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Pop into Lucy's Pantry and discuss your favourite food, drinks, share recipes and your favourite eating establishments!

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Food, Drink & Recipes
  1. What's new in this club
  2. seesthru

    Raspberry Coulis

    On second though, leave it as Coulis. I don't think a candy could come close to the flavor this has, I'll bet!
  3. Thought so since the plain are rounder. I was called "Peanut" by my dad and grandpa. Everyone else called me by my nickname, "Dolly." Take your pick; I'll answer to it. Isn't there a MLM episode where the father calls his daughter "Peanut," and I think while she's at the piano? Plus, the song played was also personal to me. I may have the wrong show in my memory.
  4. Gruesome. Good advice above though. Criminals could put anything in them to make a buck. I'm about to have some of those dubious, multi-vitamin supplements with my coffee, only to use them up mind.
  5. The Old Man

    Raspberry Coulis

    Mmm, good suggestion! I have no idea how to make hard candy other than freezing it (!), but it sounds tasty. Re the seeds, that's an idea, it could make the process even quicker. Might have to make another batch soon!
  6. seesthru

    Raspberry Coulis

    I wanted to ask, can you strain the seeds from teh raspberries before adding it to the sugar? And how much sugary syrup d you think it would take to make this hard candy? I've been watching candy making videos, LOL! Seriously, Raspberry Coulis, the liquid tastiness of it, seems like something they'd serve in heaven!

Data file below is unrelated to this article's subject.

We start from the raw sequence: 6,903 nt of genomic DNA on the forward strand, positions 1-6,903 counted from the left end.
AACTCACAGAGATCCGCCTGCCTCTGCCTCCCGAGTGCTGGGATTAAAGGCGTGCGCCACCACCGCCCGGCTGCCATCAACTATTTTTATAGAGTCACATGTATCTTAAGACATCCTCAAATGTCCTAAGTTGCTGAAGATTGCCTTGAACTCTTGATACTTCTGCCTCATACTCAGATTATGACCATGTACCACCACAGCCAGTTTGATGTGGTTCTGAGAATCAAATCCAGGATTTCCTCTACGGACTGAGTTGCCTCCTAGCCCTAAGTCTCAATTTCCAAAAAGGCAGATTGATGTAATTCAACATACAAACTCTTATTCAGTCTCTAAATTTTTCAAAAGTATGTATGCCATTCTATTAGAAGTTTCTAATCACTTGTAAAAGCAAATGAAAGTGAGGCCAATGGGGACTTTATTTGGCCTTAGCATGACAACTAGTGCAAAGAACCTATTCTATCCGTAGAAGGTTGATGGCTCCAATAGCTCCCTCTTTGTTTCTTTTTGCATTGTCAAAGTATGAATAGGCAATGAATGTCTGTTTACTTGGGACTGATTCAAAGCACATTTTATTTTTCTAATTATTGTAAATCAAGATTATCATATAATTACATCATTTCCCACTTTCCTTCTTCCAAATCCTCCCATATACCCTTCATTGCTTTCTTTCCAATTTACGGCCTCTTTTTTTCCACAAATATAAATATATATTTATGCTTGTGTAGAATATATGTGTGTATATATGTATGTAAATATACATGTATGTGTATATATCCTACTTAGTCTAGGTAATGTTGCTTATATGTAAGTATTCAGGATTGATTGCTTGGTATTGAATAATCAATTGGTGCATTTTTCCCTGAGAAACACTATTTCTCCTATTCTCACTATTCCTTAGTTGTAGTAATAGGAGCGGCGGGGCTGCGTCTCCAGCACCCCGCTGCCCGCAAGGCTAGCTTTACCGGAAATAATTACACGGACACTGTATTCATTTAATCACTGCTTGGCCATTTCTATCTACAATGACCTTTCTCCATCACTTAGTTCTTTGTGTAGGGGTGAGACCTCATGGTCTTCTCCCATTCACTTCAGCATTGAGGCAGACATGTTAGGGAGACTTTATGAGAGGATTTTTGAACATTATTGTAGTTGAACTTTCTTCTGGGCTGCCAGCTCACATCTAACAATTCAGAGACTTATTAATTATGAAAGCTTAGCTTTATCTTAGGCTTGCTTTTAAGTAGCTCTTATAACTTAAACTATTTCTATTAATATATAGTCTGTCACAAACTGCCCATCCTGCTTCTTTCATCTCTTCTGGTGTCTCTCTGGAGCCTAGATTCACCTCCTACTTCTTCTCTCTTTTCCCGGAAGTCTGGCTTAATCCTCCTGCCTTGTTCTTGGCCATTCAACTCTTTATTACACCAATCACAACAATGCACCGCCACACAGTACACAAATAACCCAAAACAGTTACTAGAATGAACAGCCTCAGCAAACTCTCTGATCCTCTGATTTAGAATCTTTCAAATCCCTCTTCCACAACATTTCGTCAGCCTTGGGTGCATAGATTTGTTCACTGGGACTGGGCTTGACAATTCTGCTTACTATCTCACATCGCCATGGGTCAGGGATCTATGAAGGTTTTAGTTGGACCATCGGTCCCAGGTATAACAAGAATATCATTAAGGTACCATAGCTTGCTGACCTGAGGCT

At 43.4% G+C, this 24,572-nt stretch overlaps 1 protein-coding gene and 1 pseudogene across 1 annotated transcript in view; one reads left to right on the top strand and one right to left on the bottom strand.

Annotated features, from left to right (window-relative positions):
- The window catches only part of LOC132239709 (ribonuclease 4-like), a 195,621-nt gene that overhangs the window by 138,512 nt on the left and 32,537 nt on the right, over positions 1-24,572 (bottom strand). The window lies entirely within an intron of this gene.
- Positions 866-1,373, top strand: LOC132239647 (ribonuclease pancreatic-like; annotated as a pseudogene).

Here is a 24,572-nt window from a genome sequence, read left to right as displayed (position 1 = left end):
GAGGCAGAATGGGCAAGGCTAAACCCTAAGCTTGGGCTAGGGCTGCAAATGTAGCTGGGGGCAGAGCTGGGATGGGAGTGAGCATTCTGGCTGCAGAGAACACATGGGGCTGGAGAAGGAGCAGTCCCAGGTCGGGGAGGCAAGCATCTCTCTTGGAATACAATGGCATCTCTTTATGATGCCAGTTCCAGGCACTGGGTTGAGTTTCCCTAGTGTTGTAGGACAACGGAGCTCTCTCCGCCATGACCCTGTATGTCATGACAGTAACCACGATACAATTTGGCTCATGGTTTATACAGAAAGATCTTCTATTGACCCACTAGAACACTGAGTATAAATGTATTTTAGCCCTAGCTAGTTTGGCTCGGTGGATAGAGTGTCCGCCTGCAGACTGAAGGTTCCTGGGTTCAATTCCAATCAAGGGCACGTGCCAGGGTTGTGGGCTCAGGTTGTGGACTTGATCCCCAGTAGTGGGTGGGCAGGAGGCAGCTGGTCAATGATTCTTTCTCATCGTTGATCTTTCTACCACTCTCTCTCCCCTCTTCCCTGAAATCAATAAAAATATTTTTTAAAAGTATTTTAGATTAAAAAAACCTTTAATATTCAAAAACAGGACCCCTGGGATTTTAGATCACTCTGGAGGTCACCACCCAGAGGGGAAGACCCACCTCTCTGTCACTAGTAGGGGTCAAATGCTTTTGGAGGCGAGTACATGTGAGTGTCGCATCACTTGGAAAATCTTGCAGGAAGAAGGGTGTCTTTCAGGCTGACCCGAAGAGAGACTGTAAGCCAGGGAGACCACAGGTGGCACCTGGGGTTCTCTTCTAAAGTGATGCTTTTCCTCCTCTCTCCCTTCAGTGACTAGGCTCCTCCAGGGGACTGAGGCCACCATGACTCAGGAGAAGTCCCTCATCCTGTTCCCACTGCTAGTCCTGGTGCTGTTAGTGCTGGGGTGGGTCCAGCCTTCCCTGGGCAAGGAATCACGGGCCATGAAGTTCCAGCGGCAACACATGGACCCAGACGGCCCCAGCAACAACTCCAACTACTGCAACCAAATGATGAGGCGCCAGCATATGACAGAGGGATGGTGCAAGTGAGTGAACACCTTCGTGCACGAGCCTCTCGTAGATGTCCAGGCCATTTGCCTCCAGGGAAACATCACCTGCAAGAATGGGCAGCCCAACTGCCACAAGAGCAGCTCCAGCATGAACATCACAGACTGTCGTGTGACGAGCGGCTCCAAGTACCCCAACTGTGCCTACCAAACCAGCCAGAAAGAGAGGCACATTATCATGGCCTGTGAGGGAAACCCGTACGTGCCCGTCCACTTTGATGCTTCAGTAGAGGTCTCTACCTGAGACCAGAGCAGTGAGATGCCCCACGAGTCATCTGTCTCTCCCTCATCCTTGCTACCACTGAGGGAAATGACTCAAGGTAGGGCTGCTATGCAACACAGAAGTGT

7. seesthru

    Raspberry Coulis

    Or fit in in Southeast Louisiana! LOL
  8. The Old Man

    Raspberry Coulis

    If you say jus (pronounced 'zhew') instead of gravy, you've nailed fine dining and can compete on Masterchef!
  9. seesthru

    Raspberry Coulis

    I also learned a new word: Coulis
  10. Earthnut

    Raspberry Coulis

    OH MY, looks amazing. Thank you.
  11. The Old Man

    The Old Man's Raspberry Coulis

    Easy to make, intense raspberry sauce!
  12. The Old Man

    Raspberry Sauce (5)

    From the album: The Old Man's Raspberry Coulis

    Step 5 - Serve with something nice that you bought from a store, take credit for the whole thing. They will love you.
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  13. The Old Man

    Raspberry Sauce (4)

    From the album: The Old Man's Raspberry Coulis

    Step 4 - Oohh, sauce!
    • 117.94 kB
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  14. The Old Man

    Raspberry Sauce (3)

    From the album: The Old Man's Raspberry Coulis

    Step 3 - Sieve the seeds from the sauce, using a, er, sieve.
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  15. The Old Man

    Raspberry Sauce (2)

    From the album: The Old Man's Raspberry Coulis

    Step 2 - Pour the raspberries and syrup into a blender, and, er, blend!
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  16. The Old Man

    Raspberry Sauce (1)

    From the album: The Old Man's Raspberry Coulis

    Step 1 Make a sugar syrup!
    • 109.32 kB
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  17. The Old Man

    Raspberry Coulis